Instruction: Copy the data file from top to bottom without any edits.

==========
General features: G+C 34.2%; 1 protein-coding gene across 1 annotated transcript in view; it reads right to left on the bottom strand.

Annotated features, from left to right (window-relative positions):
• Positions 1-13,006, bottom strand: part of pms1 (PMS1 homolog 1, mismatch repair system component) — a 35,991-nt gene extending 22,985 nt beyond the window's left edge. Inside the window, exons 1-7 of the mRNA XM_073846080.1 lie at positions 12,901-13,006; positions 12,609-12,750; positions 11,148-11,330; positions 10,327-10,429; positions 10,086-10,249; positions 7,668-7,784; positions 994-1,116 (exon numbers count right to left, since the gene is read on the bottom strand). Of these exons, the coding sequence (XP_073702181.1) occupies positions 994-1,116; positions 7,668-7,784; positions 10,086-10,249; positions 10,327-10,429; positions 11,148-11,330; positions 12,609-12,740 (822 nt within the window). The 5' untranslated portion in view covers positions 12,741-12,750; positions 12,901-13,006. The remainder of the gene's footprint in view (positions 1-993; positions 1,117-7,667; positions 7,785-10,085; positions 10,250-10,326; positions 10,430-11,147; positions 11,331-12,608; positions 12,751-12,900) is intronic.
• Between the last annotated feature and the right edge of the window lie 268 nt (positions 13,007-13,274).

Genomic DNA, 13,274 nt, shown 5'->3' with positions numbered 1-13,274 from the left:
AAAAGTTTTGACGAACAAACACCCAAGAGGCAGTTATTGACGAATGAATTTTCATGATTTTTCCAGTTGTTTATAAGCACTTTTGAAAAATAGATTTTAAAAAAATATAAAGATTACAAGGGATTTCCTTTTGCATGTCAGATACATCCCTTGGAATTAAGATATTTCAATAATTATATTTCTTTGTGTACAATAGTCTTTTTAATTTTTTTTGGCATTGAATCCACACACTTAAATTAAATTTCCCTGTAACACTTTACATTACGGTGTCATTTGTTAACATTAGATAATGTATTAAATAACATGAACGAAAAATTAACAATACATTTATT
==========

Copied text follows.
General features: G+C 34.2%; 1 protein-coding gene across 1 annotated transcript in view; it reads right to left on the bottom strand.

Annotated features, from left to right (window-relative positions):
• Positions 1-13,006, bottom strand: part of pms1 (PMS1 homolog 1, mismatch repair system component) — a 35,991-nt gene extending 22,985 nt beyond the window's left edge. Inside the window, exons 1-7 of the mRNA XM_073846080.1 lie at positions 12,901-13,006; positions 12,609-12,750; positions 11,148-11,330; positions 10,327-10,429; positions 10,086-10,249; positions 7,668-7,784; positions 994-1,116 (exon numbers count right to left, since the gene is read on the bottom strand). Of these exons, the coding sequence (XP_073702181.1) occupies positions 994-1,116; positions 7,668-7,784; positions 10,086-10,249; positions 10,327-10,429; positions 11,148-11,330; positions 12,609-12,740 (822 nt within the window). The 5' untranslated portion in view covers positions 12,741-12,750; positions 12,901-13,006. The remainder of the gene's footprint in view (positions 1-993; positions 1,117-7,667; positions 7,785-10,085; positions 10,250-10,326; positions 10,430-11,147; positions 11,331-12,608; positions 12,751-12,900) is intronic.
• Between the last annotated feature and the right edge of the window lie 268 nt (positions 13,007-13,274).

Genomic DNA, 13,274 nt, shown 5'->3' with positions numbered 1-13,274 from the left:
AAAAGTTTTGACGAACAAACACCCAAGAGGCAGTTATTGACGAATGAATTTTCATGATTTTTCCAGTTGTTTATAAGCACTTTTGAAAAATAGATTTTAAAAAAATATAAAGATTACAAGGGATTTCCTTTTGCATGTCAGATACATCCCTTGGAATTAAGATATTTCAATAATTATATTTCTTTGTGTACAATAGTCTTTTTAATTTTTTTTGGCATTGAATCCACACACTTAAATTAAATTTCCCTGTAACACTTTACATTACGGTGTCATTTGTTAACATTAGATAATGTATTAAATAACATGAACGAAAAATTAACAATACATTTATT